Thursday, December 2, 2010

On the 2nd day of Christmas...

For as long as I can remember my family has celebrated St. Nick's Day.  St. Nick was a saint who was thought to have brought gifts and money to people in the night who needed his help.  He would leave these gifts in the shoes or boots that were left out at night. 

The tradition is not extremely wide-spread in the US like it is in European Countries but many German and Scandinavian families in the US will continue to celebrate St. Nick.  

Here is a snippet from Wikipedia, it's a brief sample of how it is celebrated.

Celebration in the United States (from Wikipedia)

While feasts of Saint Nicholas are not observed nationally, cities
with strong German influences like Milwaukee, Cincinnati, and St. Louis
celebrate St. Nick’s Day on a scale similar to the German custom.[5] On the previous night, children put one empty shoe (or sock) outside, and, on the following morning of December 6,
the children awake to find that St. Nick has filled their previously
empty footwear with candy and small presents (if the children have been
"good") or ostensibly, coal (if not). For these children, the
relationship between St. Nick and Santa Claus is not clearly defined,
although St. Nick is usually explained to be a helper of Santa. The
tradition of St. Nick’s Day is firmly established in the Milwaukee and
St. Louis communities, with parents often continuing to observe the day
with even their adult children.

Growing up, I assumed everyone celebrated St. Nick's Day.  I would wake up on December 6th to small goodies in my stocking.  I always looked forward to this precursor to Christmas and while the gifts were small, they were often more meaningful than the rest.  My mom put a lot of thought into the small gift and we were very thankful.  My husband's family got stockings filled with candy and while I'm sure it was fabulous, no way am I giving my kids a stocking filled with candy just a month after Halloween.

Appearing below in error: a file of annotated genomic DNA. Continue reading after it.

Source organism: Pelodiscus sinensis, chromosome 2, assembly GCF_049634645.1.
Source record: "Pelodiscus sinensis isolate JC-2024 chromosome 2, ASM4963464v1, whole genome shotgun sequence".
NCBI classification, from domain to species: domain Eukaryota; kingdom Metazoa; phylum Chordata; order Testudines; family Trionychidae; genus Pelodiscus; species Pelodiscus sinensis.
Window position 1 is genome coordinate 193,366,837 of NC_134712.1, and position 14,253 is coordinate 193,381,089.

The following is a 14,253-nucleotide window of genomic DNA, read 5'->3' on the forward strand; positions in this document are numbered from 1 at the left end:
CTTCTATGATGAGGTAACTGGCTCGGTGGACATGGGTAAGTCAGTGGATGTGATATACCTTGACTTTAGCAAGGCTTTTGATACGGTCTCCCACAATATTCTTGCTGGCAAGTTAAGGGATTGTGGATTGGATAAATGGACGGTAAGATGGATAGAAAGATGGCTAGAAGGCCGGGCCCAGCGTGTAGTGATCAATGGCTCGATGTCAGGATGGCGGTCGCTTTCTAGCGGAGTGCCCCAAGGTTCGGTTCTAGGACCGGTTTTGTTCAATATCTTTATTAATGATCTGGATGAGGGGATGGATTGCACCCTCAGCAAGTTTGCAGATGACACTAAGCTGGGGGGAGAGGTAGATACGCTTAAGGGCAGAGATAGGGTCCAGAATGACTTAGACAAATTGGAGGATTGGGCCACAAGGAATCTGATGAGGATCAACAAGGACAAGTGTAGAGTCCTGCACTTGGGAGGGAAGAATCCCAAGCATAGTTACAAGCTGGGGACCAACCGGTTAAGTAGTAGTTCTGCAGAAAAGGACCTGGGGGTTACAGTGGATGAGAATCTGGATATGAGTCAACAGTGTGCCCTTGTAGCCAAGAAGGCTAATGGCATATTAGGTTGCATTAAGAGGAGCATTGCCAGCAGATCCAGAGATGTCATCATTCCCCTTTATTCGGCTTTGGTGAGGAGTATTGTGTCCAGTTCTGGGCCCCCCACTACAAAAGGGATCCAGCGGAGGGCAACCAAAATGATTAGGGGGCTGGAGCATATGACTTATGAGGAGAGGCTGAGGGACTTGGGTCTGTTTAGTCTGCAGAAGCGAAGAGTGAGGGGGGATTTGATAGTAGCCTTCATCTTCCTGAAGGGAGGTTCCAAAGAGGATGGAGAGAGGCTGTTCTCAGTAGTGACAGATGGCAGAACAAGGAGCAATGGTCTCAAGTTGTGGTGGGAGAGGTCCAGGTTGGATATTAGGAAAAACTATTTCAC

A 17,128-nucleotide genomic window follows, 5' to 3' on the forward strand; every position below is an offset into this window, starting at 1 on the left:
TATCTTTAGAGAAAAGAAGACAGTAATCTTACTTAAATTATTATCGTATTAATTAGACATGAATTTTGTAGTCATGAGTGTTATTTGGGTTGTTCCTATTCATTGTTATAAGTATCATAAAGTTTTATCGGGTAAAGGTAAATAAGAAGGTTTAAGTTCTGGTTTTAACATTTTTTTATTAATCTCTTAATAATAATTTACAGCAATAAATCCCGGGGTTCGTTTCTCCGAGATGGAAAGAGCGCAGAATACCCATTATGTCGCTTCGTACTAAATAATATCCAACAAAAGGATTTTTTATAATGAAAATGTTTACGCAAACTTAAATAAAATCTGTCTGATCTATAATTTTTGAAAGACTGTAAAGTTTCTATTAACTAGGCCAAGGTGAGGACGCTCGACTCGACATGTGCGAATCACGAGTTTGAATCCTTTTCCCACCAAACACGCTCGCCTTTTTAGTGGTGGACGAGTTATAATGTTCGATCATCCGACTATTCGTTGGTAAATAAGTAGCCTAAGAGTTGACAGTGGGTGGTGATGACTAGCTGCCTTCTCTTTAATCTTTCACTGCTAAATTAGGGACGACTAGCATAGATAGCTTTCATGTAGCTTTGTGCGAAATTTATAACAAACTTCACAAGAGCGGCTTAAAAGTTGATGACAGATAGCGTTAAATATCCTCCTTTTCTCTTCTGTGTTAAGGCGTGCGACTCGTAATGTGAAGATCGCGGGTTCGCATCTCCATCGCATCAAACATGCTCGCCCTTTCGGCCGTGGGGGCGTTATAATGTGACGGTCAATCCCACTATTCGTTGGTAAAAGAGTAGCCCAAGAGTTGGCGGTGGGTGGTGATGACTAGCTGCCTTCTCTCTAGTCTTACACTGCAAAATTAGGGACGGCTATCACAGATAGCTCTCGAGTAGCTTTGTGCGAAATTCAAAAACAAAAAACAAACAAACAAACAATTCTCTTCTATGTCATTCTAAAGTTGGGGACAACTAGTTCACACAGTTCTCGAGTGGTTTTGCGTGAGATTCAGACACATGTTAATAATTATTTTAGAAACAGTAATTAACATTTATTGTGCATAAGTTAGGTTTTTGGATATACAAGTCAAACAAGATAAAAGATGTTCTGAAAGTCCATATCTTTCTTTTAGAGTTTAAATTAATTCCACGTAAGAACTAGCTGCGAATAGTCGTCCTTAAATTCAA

So the tradition continues with my kiddos.  This year they are receiving a classic Christmas story from Little Golden Books, some comfy jammies and slippers.  I started this trend last year of jammies, slippers and a book.  They are things that aren't too frivolous, yet they really excite my children.  I have fond memories of them putting on their new jammies and slippers early in the morning and sitting by the fire reading their new stories.  Plus, it gives me a chance to tell the story of St. Nick and his incredibly giving nature.  It helps reiterate that while it's fun to get gifts, it's more important to be thoughtful and give as well.  If you don't follow this tradition, I highly recommend it.  It's never too late to start either! 


  1. LOVE this Michelle! I look forward to starting this new tradition with my family, and I'm sure Lyd's will not mind either.

  2. What a fun an glorious tradition:) We need pix of those PJ's!

  3. I love this idea! I have always wanted to get my kiddos holiday pajamas, but hated the thought of waiting until Christmas Day to do it - giving them on St. Nick's Day is perfect! And I love little traditions like this - things that don't have to rival the big traditions of Christmas but that have lots of meaning and their own little brand of special.


Leave me some love! What floats your boat?